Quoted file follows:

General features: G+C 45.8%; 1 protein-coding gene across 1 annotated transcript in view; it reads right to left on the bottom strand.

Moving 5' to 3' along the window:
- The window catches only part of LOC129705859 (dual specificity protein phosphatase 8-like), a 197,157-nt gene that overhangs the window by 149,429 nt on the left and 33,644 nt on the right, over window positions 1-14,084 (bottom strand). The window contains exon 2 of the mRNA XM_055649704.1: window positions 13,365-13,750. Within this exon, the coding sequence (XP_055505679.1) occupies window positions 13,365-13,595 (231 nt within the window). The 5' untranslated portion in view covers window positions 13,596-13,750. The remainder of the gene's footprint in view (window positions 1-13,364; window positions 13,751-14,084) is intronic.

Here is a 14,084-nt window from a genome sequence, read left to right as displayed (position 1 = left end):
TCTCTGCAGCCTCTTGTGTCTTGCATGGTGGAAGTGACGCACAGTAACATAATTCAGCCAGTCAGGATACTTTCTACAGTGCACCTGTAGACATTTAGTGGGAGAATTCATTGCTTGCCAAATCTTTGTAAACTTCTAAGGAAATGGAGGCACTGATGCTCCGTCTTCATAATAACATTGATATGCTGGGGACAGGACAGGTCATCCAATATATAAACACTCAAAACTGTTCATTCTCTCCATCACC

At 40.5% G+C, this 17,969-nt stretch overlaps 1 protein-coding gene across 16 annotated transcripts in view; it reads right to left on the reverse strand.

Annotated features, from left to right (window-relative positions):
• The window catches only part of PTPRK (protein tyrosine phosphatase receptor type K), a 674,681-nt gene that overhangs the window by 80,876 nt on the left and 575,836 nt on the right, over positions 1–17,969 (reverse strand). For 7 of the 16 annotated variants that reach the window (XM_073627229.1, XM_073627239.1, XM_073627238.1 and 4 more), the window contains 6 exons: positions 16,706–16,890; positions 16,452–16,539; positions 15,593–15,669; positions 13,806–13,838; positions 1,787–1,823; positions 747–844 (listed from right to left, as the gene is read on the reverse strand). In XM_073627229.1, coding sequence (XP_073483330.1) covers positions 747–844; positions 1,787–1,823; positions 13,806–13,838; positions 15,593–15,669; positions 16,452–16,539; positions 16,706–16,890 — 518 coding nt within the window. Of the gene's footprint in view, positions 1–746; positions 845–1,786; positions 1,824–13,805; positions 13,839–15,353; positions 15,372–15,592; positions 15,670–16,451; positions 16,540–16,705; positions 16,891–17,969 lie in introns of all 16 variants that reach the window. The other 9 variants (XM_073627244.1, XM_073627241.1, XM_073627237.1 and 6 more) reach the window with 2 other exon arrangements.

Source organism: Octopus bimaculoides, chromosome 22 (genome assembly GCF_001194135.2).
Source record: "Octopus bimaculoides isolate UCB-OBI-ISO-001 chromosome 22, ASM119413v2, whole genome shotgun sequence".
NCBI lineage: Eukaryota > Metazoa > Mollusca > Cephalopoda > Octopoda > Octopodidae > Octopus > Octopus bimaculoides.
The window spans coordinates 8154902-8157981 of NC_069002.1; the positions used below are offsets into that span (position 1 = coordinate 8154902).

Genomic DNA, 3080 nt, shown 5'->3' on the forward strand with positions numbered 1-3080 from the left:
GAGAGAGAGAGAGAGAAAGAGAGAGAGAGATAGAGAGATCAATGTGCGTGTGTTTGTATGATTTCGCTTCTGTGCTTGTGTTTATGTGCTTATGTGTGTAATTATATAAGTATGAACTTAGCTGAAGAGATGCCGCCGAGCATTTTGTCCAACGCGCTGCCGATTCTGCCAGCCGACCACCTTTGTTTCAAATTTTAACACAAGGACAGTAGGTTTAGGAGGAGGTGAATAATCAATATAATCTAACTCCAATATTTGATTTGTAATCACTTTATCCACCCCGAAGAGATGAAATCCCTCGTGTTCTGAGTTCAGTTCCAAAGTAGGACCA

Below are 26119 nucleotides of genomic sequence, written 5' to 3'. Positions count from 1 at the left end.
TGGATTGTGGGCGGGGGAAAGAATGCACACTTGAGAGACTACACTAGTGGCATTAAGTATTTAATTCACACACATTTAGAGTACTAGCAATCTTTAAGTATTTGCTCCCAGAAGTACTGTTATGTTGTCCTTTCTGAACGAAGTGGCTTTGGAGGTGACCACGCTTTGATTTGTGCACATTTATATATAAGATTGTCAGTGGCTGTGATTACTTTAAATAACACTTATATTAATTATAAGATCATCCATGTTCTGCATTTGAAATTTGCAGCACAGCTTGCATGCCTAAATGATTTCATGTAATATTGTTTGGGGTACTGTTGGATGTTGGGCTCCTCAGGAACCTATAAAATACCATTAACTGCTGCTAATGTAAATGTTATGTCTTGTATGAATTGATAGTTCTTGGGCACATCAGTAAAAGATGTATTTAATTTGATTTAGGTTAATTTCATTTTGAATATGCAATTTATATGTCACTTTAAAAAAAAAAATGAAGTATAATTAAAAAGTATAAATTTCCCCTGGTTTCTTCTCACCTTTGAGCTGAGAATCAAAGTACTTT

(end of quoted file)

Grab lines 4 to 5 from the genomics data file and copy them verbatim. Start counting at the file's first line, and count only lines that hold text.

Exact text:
Here is a 14,084-nt window from a genome sequence, read left to right as displayed (position 1 = left end):
TCTCTGCAGCCTCTTGTGTCTTGCATGGTGGAAGTGACGCACAGTAACATAATTCAGCCAGTCAGGATACTTTCTACAGTGCACCTGTAGACATTTAGTGGGAGAATTCATTGCTTGCCAAATCTTTGTAAACTTCTAAGGAAATGGAGGCACTGATGCTCCGTCTTCATAATAACATTGATATGCTGGGGACAGGACAGGTCATCCAATATATAAACACTCAAAACTGTTCATTCTCTCCATCACC